Until we begin wearing clothing that contain kleenex sleeves, I prefer using my hand, Secretary. Don't call me out.

Monday, October 12, 2009

repulsively friendly

High fives are confounding phenomena.
Boiled down to its core components a successful high five comprises of two participants, two hands meeting squarely and bouncing off of each other, thereby creating a sound. Unsuccessful high fives normally result in a do-over and have something go awry the first go round. Maybe the trajectory is wrong and you smack the other person in the face. Maybe the other person lingers and tries to hold your hand. Maybe they start to improvise and expand upon a simplistic high five and add a leg grab or jazz hands. Maybe you are left in limbo, arm above your head. All are awkward.

High fives are appropriate in social situations, even anticipated, in some, particularly when the situation is sports related. But other times: salutations and exiting a conversation specifically, I am at a bit lost.
Initial greeting high fives I understand. "Hey, I am acknowledging your presence," it says.
But as an adieu, they leave me cold. Dates that end in a high five, I would interpret as a bad sign. "Hey I don't think your hand looks especially germy right now," it says. "Do I wan to hold your hand? Nope. I'd rather hit it away from my body. In fact, I need to keep at least one arms length away from you." *Smack* Hand deflected.

Not a good ending. But the perfection of the high five is also not lost on me.
How can a sane person call out another for this seemingly friendly act.
"Oh. No. You. Did. Not. just smile and say 'up high! Come on!"

Oh high fivers, you are wily folk. I am onto you. I simultaneously tip my hat and wag my finger at you. With both of my hands thus employed, I might leave you hanging.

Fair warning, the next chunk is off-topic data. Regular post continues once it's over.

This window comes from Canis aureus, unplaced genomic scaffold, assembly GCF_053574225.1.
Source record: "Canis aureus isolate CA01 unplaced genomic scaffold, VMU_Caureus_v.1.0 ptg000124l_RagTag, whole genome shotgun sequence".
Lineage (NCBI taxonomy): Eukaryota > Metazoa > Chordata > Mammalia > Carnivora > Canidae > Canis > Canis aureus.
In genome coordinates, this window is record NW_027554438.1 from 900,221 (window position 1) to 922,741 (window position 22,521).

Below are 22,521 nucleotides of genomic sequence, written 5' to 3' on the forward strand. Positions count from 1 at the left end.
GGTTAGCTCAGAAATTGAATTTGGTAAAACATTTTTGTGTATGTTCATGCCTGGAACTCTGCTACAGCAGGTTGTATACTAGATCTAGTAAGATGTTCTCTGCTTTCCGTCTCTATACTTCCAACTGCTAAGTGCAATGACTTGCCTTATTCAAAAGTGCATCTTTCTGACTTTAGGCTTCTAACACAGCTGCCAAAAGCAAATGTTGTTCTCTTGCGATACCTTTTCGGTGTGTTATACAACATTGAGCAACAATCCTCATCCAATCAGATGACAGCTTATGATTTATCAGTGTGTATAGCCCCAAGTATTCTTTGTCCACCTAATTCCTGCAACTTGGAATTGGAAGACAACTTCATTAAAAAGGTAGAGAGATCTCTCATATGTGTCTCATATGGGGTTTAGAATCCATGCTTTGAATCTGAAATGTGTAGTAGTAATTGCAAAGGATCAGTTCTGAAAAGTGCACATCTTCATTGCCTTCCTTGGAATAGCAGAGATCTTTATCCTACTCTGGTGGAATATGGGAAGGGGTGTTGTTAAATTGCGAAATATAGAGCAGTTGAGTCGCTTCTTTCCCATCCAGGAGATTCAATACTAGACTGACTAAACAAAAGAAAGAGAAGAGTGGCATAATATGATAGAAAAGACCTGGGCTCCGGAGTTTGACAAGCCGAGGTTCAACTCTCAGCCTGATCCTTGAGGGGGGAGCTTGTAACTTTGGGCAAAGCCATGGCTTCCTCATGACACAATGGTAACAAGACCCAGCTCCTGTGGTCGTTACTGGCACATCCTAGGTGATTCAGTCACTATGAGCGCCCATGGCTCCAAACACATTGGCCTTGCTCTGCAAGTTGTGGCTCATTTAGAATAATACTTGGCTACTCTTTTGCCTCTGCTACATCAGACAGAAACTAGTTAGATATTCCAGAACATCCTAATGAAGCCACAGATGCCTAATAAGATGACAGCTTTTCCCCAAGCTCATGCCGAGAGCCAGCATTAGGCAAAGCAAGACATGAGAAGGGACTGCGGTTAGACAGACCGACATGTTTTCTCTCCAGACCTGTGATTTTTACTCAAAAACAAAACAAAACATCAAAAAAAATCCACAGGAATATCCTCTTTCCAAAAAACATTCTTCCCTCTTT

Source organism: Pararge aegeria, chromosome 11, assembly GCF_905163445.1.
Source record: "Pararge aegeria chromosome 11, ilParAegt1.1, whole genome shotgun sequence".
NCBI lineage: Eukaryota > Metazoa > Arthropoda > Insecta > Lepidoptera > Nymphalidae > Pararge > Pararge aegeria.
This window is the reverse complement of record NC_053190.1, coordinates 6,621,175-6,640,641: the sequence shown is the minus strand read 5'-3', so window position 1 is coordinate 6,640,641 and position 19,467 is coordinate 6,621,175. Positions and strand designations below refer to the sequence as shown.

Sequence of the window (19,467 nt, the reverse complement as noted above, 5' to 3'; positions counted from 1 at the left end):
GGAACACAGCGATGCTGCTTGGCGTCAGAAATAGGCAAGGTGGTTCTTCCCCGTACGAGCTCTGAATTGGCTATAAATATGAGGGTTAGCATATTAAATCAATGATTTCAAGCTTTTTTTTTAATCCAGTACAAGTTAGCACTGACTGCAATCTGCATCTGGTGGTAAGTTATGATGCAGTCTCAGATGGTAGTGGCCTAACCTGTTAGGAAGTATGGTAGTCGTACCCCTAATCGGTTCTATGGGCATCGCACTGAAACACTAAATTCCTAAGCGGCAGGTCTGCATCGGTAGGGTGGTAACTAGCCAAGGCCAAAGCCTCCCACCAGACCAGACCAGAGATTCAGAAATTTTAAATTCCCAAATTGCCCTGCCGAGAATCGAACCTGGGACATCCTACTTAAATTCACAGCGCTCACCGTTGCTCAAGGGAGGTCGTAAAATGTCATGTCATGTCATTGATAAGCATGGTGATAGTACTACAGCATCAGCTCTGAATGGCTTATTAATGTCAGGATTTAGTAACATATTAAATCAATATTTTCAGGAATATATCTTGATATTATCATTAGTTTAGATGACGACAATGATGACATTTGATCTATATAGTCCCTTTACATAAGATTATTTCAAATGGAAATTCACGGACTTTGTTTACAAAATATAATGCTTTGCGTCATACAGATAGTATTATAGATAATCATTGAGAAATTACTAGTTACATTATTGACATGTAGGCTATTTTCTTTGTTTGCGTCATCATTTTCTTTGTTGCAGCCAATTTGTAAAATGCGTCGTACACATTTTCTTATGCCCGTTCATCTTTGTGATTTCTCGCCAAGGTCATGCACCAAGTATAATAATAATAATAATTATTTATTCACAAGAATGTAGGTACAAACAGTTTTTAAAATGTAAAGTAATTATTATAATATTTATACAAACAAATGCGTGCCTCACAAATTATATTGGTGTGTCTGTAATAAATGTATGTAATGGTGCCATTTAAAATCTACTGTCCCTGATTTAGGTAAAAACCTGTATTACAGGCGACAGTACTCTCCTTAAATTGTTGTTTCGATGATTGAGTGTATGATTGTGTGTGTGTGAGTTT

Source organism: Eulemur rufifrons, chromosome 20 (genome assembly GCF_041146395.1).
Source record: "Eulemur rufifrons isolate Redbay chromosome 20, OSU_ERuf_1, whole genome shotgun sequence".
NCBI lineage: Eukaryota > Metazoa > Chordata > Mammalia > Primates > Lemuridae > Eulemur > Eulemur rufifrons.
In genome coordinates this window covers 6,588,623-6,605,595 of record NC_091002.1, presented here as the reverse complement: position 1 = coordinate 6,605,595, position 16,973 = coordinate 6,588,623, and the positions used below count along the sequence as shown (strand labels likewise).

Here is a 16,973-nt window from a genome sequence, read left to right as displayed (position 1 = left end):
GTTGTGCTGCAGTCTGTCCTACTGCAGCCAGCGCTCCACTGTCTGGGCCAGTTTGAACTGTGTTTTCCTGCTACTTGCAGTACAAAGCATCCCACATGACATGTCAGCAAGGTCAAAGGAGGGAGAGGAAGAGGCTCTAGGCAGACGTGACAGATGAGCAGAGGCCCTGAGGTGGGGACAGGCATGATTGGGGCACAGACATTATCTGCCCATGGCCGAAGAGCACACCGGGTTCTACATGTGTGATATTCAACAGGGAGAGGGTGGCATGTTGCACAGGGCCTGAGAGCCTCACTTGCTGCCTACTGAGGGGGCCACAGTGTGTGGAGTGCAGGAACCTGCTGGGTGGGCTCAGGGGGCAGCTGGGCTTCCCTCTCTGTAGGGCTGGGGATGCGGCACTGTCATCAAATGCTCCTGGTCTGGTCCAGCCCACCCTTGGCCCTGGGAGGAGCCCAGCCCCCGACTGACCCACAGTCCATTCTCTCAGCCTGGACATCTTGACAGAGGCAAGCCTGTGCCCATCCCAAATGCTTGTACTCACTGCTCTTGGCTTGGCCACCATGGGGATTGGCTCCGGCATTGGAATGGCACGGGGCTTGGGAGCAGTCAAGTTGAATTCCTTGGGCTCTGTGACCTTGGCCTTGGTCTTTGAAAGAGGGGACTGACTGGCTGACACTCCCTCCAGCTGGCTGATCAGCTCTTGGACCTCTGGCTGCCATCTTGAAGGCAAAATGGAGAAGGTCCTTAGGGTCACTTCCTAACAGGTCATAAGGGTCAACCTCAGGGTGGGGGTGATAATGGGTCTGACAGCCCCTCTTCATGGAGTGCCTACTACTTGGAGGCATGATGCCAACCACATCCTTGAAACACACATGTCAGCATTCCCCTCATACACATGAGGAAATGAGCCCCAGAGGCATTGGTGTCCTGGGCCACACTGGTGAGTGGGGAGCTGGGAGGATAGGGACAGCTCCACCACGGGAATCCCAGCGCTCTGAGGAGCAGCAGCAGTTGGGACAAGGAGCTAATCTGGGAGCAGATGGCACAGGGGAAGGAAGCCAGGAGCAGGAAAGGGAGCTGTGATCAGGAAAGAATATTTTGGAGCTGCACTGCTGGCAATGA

Sunday, October 11, 2009

people that you meet each day

There are few people I know in my neighborhood. Fewer still that I know by name.
There are however, two people who have peaked my interest. I know neither of their names, though I've spoken to both.
These two men travel in opposite ways, literally. The first man I call The Backwards Walker (TBW)
As his name calls to mind, he walks backwards. This is probably why I noticed him originally. At first I thought he was a landlord surveying his properties. He had a clipboard and seemed intent on conducting projects. Clipboards give off that importance vibe. But I noticed him again and again. Walking backwards, clipboard in hand. He turns at a specific point on the road. I am not sure the exact marker: bus stop sign or storm drain, but it is predetermined.
In the summer he wears shorts and tall socks. Once the weather gets cooler, a hooded puffy coat, hood up, no matter how temperate the weather, is his attire.
I talked to him once, and though I didn't have many pre-conceived notions about TBW, he shattered the ones I did have. He was sitting on the steps leading up to my apartment in the cool of the shade. I was walking out and had to sidestep him. I asked him if he'd like some water. He was very sweaty and it was a scorcher. He looked up immediately and said no. And I offered again citing the heat. But he took this the wrong way, as though I wanted him to shove off. He used big words like "congenial" or "manganimous" or something else I wasn't expecting, then he walked away, this time forwards.
The second man who is of note in the neighborhood is the Awesome Skateboarder with Dreadlocks (ASD). He practices tricks in the Walgreens lot and goes back and forth on the street. He seems to favor his right leg. I wonder if the muscles are overdeveloped. It seems the skateboard is his major mode of transportation and his schedule thus far is nothing I can tack down.
But today I saw him headed to Schnucks. Actually, we entered at the same time. I grabbed two items and headed to the check out. He did the same and there behind me in line was the Awesome Skateboarder with Dreadlocks, skateboard in hand. He set down his can of beer on the conveyerbelt and he spoke saying, "I think you're following me." I gave a look of surprise (first because the ASwD was talking to me, and second because he was baiting me) " We walked in together and now here we are..." To which I replied "the follower is normally behind the person being followed. You're there, so then you are actually following me." I got my receipt and left only to see him propelling himself down the street ahead of me. Oh so awesomely.

Saturday, October 3, 2009

blog #1

It always surprises me to find a painting left unnamed. Left out there all the work put into it. Well, here is my first blog since my stint on Myspace ended abruptly. And I've nothing to say and nothing to name it. But it is a beginning never-the-less.